If you want a platform to scale, open it up to third-party developers. That’s been a guiding principle for the past several years, with Apple’s iOS and Google Android serving as key examples of how big and influential an ecosystem can grow when it’s open to all. (Windows Phone and BlackBerry, meanwhile, have demonstrated how quickly a platform can shrivel without a high level of third-party support.)
Picking up on the idea, Facebook hosts an annual conference in which it demonstrates how developers and companies can build on its various APIs and features. The more people leverage Facebook for their own services, the thinking goes, the more powerful the social network will become.
But as it slouches its way toward an IPO, Snap Inc., the parent company of Snapchat, shows little sign of opening its signature app to independent developers. That ban is longstanding: back in October 2014, a posting on Snapchat’s official blog noted that “it takes time and a lot of resources to build an open and trustworthy third-party application ecosystem.” There is no public API for apps, and Snapchat suppressed outside use of a private one several years ago.
“We’ll continue to do our part by improving Snapchat’s security and calling on Apple and Google to take down third-party applications that access our API,” Snapchat noted a few years ago. “You can help us out by avoiding the use of third-party applications.”
In mid-2016, Snapchat released an API for third-party advertisers who want to spend money on the platform, but that’s not the same thing as giving developers access to Snapchat’s features. Perhaps an API for devs is coming in the future; but if that’s the case, Snapchat executives have been careful not to mention anything about it.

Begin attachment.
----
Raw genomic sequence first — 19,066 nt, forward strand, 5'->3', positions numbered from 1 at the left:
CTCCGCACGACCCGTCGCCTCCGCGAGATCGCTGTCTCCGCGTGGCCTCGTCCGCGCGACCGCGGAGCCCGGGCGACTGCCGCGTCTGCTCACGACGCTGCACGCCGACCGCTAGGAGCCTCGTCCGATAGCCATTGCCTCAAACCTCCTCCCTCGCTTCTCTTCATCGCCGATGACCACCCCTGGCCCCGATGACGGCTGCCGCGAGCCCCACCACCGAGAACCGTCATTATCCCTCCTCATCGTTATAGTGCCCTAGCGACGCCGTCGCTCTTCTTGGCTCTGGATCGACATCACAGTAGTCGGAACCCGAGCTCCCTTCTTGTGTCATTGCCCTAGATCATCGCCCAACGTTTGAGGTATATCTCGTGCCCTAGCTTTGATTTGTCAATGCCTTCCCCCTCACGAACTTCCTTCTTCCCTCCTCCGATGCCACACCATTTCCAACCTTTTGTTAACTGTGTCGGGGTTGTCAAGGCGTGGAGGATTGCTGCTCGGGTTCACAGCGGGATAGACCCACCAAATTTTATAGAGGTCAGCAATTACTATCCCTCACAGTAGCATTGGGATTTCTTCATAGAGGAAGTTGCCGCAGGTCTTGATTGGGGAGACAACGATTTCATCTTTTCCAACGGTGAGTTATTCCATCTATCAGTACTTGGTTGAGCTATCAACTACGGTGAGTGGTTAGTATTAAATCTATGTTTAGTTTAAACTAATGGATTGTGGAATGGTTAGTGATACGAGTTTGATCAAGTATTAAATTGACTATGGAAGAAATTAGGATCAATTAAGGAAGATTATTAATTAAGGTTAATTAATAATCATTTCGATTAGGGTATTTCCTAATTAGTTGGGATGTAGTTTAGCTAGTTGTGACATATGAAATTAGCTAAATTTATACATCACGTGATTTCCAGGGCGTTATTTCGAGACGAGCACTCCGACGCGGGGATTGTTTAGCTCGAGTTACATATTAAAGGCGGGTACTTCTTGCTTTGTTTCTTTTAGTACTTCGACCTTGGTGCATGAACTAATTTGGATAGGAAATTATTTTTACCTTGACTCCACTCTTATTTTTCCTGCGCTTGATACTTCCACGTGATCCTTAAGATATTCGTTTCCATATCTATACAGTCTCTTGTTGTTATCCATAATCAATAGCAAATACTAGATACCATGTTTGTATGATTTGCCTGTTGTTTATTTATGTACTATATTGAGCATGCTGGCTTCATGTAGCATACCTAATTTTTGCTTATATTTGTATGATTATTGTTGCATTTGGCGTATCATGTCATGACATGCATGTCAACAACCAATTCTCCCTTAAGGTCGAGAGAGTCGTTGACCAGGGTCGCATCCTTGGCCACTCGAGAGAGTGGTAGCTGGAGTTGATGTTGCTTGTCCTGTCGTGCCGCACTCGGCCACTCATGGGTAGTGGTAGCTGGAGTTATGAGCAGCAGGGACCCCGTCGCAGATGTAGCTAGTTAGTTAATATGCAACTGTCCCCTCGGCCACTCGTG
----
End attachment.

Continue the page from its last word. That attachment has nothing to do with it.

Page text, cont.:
Another social network, Twitter, offers a lesson in the potential perils of limiting third-party developers. In its early years, Twitter cut off developer access to data and limited tokens; those actions suppressed interest in building for the platform. By October 2015, the company released the error of its ways, and CEO Jack Dorsey tried to extend an olive branch.
“We need to listen, learn, and have this conversation with you,” Dorsey told an audience at that year’s edition of Twitter’s mobile developer conference. “We want you to tweet at us and tell us what you’d like to see more of, see us consider, see us change in our policy.”
None of those efforts, however, really seemed to shift developers’ perception of Twitter as an unfriendly platform. Despite its prominent position in popular culture—thanks in no small part to President Trump’s decision to use his Twitter handle to announce policy and swipe at enemies—Twitter continues to bleed cash and users. The lack of a robust developer ecosystem probably isn’t helping matters very much.
Like Twitter, Snap is a company that’s burning through cash, and faces powerful opponents anxious to crush it. As Snapchat seeks to boost its audience size (and ad revenue), it should pay heed to the third-party developers whose ideas may render the platform stickier and more popular.